- Make allowances for the confusion and frustrations that surround puberty. Massive hormonal and physiological changes are taking place and your child needs desperately for you to explain and guide him through this traumatic period.
- Don’t wait until the child is in his teens. Start a program of casual sharing of information from 3-4 years of age.
- Don’t overreact over masturbation. Infact don’t react at all – ignore it. This is an activity with no side effects and is widely prevalent all over the world.
If you still can’t bring yourself to talk to your child about sex, take the help of counselors or books such as the one brought out by TARSHI (order one here).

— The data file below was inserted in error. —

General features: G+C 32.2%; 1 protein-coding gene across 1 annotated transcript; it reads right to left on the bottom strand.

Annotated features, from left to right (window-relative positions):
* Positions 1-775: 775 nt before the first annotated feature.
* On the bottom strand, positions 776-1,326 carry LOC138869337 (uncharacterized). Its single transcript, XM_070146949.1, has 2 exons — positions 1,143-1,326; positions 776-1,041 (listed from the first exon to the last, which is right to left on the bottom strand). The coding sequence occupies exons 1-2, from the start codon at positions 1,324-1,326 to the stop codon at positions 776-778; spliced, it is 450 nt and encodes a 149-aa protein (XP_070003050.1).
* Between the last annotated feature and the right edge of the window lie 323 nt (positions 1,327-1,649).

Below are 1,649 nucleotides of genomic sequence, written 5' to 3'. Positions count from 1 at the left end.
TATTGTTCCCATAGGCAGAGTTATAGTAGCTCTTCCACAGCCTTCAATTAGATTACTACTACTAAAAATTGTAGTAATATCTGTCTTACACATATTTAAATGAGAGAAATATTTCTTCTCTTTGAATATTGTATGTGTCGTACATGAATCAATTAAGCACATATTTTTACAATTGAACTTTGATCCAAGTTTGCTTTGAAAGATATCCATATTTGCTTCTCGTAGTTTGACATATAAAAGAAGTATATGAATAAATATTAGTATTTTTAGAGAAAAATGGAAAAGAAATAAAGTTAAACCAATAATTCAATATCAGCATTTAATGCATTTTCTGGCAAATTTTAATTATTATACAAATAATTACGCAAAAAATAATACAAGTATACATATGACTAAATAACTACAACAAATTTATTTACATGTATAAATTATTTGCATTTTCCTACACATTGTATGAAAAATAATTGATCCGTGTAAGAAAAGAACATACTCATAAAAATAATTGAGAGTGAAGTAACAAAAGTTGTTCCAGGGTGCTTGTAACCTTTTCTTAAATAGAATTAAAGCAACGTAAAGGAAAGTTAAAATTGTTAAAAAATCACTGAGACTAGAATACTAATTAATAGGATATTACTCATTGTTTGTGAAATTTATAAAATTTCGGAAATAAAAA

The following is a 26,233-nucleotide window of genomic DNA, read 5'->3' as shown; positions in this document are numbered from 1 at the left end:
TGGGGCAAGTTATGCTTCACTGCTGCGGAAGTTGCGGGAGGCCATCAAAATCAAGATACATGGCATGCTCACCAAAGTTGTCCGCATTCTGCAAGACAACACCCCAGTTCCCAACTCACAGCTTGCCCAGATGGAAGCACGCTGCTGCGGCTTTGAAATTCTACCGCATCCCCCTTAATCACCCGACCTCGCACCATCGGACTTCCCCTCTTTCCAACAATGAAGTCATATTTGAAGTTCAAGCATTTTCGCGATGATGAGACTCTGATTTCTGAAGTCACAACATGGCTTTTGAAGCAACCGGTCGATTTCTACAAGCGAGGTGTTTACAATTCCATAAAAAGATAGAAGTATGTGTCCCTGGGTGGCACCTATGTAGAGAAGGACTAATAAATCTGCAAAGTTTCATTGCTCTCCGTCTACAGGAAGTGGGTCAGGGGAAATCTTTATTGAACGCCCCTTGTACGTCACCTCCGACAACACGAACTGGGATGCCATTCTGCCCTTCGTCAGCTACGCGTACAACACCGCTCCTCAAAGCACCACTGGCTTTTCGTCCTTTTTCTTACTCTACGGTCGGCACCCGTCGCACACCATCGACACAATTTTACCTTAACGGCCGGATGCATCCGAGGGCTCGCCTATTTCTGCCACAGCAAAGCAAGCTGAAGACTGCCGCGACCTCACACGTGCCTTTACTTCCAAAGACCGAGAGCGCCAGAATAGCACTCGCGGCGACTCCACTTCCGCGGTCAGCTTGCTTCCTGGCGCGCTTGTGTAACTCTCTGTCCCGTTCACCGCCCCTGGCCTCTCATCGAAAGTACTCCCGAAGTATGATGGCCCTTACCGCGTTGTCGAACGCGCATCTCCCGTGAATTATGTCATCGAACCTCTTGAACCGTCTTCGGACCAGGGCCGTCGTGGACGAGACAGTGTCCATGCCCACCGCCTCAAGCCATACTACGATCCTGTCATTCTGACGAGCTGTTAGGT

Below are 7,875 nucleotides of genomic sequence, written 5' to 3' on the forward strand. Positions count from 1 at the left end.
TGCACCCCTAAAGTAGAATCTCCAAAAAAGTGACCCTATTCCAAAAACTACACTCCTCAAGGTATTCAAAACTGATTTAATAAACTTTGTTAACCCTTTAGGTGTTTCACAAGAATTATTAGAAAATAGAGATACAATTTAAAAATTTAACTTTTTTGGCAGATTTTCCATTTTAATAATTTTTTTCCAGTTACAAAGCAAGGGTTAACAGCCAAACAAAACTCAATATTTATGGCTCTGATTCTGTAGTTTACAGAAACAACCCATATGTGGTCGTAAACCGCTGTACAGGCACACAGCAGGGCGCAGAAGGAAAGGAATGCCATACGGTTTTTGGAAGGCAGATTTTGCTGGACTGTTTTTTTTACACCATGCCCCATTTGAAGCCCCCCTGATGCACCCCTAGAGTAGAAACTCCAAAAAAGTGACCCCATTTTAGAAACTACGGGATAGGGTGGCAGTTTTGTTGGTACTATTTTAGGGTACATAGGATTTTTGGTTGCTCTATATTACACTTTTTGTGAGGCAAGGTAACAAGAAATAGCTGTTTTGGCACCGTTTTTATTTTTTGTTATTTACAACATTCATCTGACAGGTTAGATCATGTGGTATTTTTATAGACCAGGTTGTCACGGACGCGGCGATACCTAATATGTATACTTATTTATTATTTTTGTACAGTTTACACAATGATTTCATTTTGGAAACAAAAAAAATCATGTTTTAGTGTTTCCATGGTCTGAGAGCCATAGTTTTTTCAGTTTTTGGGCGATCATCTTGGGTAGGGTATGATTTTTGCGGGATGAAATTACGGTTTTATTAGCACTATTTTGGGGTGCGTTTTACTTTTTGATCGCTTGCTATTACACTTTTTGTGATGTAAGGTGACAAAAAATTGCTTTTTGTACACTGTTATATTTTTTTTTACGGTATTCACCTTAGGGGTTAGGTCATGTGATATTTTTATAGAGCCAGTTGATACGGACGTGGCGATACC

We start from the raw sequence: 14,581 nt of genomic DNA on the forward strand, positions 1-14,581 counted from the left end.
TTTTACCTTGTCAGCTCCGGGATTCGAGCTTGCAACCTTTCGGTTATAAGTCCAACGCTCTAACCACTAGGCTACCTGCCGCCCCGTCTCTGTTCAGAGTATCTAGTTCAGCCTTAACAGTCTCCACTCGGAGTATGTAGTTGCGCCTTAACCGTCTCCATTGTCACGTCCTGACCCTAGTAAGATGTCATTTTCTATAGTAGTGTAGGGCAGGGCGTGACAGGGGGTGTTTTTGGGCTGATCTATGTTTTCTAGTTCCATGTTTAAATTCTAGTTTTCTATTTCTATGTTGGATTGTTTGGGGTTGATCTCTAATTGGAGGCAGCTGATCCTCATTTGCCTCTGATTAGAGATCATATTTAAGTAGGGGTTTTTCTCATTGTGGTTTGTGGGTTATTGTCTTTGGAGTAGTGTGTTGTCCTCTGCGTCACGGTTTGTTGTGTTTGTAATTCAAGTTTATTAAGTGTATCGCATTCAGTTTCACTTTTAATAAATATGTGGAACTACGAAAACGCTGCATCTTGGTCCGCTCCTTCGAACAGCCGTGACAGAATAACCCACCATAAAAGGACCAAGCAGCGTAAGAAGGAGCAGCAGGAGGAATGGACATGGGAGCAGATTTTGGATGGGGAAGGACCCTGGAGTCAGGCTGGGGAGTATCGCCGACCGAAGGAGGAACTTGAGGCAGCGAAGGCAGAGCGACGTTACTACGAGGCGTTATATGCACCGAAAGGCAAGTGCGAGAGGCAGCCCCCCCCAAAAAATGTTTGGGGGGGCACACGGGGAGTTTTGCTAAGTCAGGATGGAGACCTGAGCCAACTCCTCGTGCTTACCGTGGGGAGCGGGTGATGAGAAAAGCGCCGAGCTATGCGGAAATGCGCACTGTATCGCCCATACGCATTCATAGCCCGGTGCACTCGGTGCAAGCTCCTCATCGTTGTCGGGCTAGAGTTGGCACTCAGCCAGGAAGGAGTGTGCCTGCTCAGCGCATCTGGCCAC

We’ve all been through puberty but with time we tend to forget all its stresses and strains. In today’s world the pulls and pressures are greater and you definitely need to provide the right kind of guidance so that your children develop holistically. Don’t let your parents attitudes dictate to you – make your own tradition where your children turn to you for the truth, friendship and for guidance.
Puberty Part II – implications of puberty, what to tell your child, menstruation, ‘wet dreams’ and masturbation – in Mom’s Ezine September 2000 issue.